Cancer Screening Does Not Always Extend Life
October 4, 2023
Screening for the earliest signs of cancer seems to make sense: identifying a nascent tumor, for example, before it has time to cause organ damage or spread and treating it should save some lives. That is the rationale that leads millions of people to undergo screening for breast, prostate, colon, lung, and other forms of cancer on a regular basis.
Now, however, a much reported-on study finds that in many instances, screening for cancer does not in fact extend life. This and other studies have opened a debate about when cancer screening is really an effective tool, whether in some cases screening for cancer has more risks than benefits, and whether some cancers are better off just being watched.
The newest analysis was published in the journal JAMA Internal Medicine at the end of August. A group of investigators from Europe and the U.S. gathered randomized clinical studies and meta-analyses of randomized clinical studies that evaluated the effects of six types of cancer screening tests on all-cause mortality. The six types of cancer screening tests were:
- Mammography for breast cancer
- Colonoscopy for colon cancer
- Sigmoidoscopy for colon cancer
- Computed tomography (CT scanning) for lung cancer in smokers and former smokers
- Prostate specific antigen (PSA) testing for prostate cancer
- Pap testing for cervical cancer
They found that “the only screening test that significantly increased longevity was sigmoidoscopy, by 110 days.”
This result comes as nothing short of shocking. It is standard practice to recommend all of these screening tests to detect incipient cancers that might be stopped before they become life-limiting. How could it be that most of them don’t actually increase longevity and in the case of sigmoidoscopy to detect colon cancer only extend life by about three months?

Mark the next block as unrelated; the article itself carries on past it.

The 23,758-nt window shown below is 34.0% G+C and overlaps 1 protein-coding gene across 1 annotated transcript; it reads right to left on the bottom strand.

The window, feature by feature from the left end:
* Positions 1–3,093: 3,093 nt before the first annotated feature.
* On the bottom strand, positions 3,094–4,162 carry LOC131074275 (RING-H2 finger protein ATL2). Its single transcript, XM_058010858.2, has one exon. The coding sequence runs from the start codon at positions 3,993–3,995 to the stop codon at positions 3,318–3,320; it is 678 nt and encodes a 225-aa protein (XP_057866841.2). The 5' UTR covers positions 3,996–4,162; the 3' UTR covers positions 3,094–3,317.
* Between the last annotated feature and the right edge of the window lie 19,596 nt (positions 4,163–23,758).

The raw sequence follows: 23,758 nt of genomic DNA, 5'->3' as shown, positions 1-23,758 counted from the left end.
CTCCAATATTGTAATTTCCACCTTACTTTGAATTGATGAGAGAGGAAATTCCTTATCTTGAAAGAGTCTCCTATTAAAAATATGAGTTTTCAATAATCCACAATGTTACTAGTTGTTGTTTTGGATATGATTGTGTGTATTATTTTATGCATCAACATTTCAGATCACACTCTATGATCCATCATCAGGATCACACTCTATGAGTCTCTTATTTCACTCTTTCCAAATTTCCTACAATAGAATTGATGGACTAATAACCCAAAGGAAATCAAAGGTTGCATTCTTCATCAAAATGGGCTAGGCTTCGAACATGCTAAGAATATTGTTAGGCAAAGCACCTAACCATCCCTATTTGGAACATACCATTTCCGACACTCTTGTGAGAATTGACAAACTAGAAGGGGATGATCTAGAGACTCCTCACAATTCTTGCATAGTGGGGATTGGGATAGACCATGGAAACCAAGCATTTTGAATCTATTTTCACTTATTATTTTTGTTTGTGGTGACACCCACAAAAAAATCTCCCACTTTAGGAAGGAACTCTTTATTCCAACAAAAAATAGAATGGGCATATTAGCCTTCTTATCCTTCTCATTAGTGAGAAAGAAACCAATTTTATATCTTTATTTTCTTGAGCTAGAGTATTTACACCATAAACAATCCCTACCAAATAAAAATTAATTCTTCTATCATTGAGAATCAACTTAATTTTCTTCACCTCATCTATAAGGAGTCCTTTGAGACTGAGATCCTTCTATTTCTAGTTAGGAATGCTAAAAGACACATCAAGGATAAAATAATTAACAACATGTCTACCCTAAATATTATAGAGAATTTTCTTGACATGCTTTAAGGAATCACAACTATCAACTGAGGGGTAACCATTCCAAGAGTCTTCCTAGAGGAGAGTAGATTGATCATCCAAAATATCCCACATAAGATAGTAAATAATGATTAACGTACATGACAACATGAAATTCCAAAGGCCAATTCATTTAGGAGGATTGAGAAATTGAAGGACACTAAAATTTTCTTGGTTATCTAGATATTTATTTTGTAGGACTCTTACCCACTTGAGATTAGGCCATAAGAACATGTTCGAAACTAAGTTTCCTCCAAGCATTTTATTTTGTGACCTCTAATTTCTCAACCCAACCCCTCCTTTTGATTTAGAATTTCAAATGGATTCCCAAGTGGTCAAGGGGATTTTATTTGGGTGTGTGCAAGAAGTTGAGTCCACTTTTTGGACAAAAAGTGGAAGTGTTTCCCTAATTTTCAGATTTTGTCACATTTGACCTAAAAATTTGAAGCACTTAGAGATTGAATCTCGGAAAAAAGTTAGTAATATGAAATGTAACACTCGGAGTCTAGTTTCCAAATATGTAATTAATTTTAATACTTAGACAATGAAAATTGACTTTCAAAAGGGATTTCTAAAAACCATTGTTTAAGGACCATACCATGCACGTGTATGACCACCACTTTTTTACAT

Study Limitations and Screening Test Risks
The first possibility for the negative findings is that there are limitations and flaws in the analysis itself. This appears to be a carefully done analysis that relied only on randomized clinical trials, eliminating the biases that are inherent in observational studies. Yet the authors acknowledge the possibility that the rigor of randomized controlled trials could result in an underestimation of the true value of the screening tests. There is also the curious finding that sigmoidoscopy but not colonoscopy yielded a small positive longevity finding. These procedures look at the same thing, the risk of colon cancer, with sigmoidoscopy providing a more limited view compared to colonoscopy. The reason for this discrepancy seems to be that there have been fewer trials reported with colonoscopy than sigmoidoscopy, thus limiting the ability to find a significant benefit for the former because of statistical issues. Thus, some of the lack of benefit for cancer screening might come from problems with the studies included in this analysis.
The second possibility is that the tests have harms that themselves limit lifespan in some cases. Some of the tests do in fact have uncommon adverse outcomes, like bowel perforation during sigmoidoscopy and colonoscopy. A positive finding on a PSA test could lead to a prostate cancer diagnosis and surgical intervention, which then has all the inherent risks of surgical procedures. If the screening tests are associated with factors that themselves reduce lifespan, then any benefits of screening would be obscured.
Psychological Harms of Cancer Screening
The authors also note a third possibility—psychological harms of cancer diagnoses that can lead to suicide or fatal cardiovascular events or accidents. They cite two studies in support of this contention. The first of these involved a large cohort of Swedish patients diagnosed with cancer and found that diagnoses of mental disorders, especially depression, increased beginning one month before cancer diagnosis, perhaps in anticipation of screening, and peaked during the first week after diagnosis. The rates of mental disorders decreased rapidly after this point but remained elevated through 10 months of observation and were especially elevated in people with cancer of poor prognosis.
The second cited study, also involving Swedish patients, showed a significant increase in suicides and cardiovascular deaths following a cancer diagnosis, again especially prominent among people with poor-prognosis cancers. Here again, if screening leads to an increase in cancer diagnoses and this in turn leads to deaths from psychological harms, then any benefits of screening on increasing lifespan would be hidden.
It will be interesting to see whether the new cancer screening outcomes analysis impacts rates of cancer screening in the U.S. or elsewhere. There is certain to be widespread discussion among experts about the significance of the findings and there may be pushback from some organizations with vested interests in performing the screening tests. It is very difficult based on this one analysis to know if there really is no overall benefit to cancer screening and it will be hard to use it to guide individual patients about the best choices for them.